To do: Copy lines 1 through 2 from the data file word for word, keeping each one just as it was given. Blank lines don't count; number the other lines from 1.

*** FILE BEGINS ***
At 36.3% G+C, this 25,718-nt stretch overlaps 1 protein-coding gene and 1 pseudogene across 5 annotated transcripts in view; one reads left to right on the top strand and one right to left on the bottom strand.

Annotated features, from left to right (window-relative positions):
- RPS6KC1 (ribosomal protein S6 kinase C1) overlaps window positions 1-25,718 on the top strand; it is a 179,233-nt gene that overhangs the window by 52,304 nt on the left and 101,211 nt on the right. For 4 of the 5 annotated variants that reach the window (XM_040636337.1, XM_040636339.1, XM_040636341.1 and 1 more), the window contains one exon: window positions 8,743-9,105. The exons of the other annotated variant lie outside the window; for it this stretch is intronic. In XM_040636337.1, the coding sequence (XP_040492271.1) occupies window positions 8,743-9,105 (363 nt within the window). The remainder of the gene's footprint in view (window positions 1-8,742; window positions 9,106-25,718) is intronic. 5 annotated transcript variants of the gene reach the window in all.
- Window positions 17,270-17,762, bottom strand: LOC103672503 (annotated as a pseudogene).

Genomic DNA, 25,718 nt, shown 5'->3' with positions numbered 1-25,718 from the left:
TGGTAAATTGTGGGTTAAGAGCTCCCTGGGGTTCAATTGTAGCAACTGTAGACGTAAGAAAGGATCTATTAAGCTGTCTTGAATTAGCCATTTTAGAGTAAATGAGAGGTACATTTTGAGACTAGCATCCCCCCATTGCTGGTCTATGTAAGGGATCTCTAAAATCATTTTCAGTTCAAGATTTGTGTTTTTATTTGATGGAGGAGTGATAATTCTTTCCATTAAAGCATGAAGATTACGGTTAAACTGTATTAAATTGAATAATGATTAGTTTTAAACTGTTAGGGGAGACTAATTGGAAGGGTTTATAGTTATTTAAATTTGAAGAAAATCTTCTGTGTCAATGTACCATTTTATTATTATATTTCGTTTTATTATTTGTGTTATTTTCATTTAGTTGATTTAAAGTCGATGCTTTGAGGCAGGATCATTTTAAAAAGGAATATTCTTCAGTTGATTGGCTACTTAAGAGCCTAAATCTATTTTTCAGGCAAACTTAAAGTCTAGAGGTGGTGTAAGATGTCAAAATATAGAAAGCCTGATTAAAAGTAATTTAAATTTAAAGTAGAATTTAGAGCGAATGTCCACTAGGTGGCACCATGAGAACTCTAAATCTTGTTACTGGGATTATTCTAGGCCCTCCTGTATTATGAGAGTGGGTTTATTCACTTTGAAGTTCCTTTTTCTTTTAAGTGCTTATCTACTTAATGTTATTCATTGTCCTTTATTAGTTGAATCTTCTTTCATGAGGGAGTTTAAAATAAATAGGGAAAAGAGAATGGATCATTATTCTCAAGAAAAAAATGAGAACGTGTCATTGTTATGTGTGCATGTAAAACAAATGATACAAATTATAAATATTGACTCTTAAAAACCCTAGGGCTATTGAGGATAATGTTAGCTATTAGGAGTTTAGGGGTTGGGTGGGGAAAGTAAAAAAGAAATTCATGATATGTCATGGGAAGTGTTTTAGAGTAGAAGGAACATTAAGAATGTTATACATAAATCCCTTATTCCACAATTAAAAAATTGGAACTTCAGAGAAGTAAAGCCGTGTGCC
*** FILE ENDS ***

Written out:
At 36.3% G+C, this 25,718-nt stretch overlaps 1 protein-coding gene and 1 pseudogene across 5 annotated transcripts in view; one reads left to right on the top strand and one right to left on the bottom strand.

Annotated features, from left to right (window-relative positions):